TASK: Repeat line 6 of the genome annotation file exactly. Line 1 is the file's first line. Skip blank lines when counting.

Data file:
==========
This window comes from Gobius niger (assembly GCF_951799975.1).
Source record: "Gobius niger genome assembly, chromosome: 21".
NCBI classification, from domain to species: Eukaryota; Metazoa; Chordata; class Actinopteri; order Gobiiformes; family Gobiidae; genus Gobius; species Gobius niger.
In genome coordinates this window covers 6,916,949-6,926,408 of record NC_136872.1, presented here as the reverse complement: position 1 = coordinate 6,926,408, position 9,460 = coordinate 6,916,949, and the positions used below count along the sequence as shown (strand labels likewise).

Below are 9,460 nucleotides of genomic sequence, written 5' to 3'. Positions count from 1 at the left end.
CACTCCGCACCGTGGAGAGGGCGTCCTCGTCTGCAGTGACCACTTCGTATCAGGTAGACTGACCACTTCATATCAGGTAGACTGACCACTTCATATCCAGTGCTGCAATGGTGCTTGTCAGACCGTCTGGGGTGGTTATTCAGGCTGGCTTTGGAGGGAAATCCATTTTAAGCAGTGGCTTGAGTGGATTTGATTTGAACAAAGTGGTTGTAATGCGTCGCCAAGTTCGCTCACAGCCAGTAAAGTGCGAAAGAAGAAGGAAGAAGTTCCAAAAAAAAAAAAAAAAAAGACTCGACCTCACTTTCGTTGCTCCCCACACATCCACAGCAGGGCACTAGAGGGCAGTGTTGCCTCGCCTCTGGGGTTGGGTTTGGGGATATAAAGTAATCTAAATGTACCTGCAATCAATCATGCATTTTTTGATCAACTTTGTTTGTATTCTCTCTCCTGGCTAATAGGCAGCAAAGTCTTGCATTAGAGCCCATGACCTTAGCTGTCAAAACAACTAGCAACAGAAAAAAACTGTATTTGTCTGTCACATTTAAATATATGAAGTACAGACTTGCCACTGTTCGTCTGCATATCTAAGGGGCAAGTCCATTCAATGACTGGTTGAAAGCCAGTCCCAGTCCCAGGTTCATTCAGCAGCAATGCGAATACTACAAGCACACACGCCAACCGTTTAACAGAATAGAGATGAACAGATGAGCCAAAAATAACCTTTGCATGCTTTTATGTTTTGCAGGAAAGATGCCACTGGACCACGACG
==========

CACTCCGCACCGTGGAGAGGGCGTCCTCGTCTGCAGTGACCACTTCGTATCAGGTAGACTGACCACTTCATATCAGGTAGACTGACCACTTCATATCCAGTGCTGCAATGGTGCTTGTCAGACCGTCTGGGGTGGTTATTCAGGCTGGCTTTGGAGGGAAATCCATTTTAAGCAGTGGCTTGAGTGGATTTGATTTGAACAAAGTGGTTGTAATGCGTCGCCAAGTTCGCTCACAGCCAGTAAAGTGCGAAAGAAGAAGGAAGAAGTTCCAAAAAAAAAAAAAAAAAAGACTCGACCTCACTTTCGTTGCTCCCCACACATCCACAGCAGGGCACTAGAGGGCAGTGTTGCCTCGCCTCTGGGGTTGGGTTTGGGGATATAAAGTAATCTAAATGTACCTGCAATCAATCATGCATTTTTTGATCAACTTTGTTTGTATTCTCTCTCCTGGCTAATAGGCAGCAAAGTCTTGCATTAGAGCCCATGACCTTAGCTGTCAAAACAACTAGCAACAGAAAAAAACTGTATTTGTCTGTCACATTTAAATATATGAAGTACAGACTTGCCACTGTTCGTCTGCATATCTAAGGGGCAAGTCCATTCAATGACTGGTTGAAAGCCAGTCCCAGTCCCAGGTTCATTCAGCAGCAATGCGAATACTACAAGCACACACGCCAACCGTTTAACAGAATAGAGATGAACAGATGAGCCAAAAATAACCTTTGCATGCTTTTATGTTTTGCAGGAAAGATGCCACTGGACCACGACG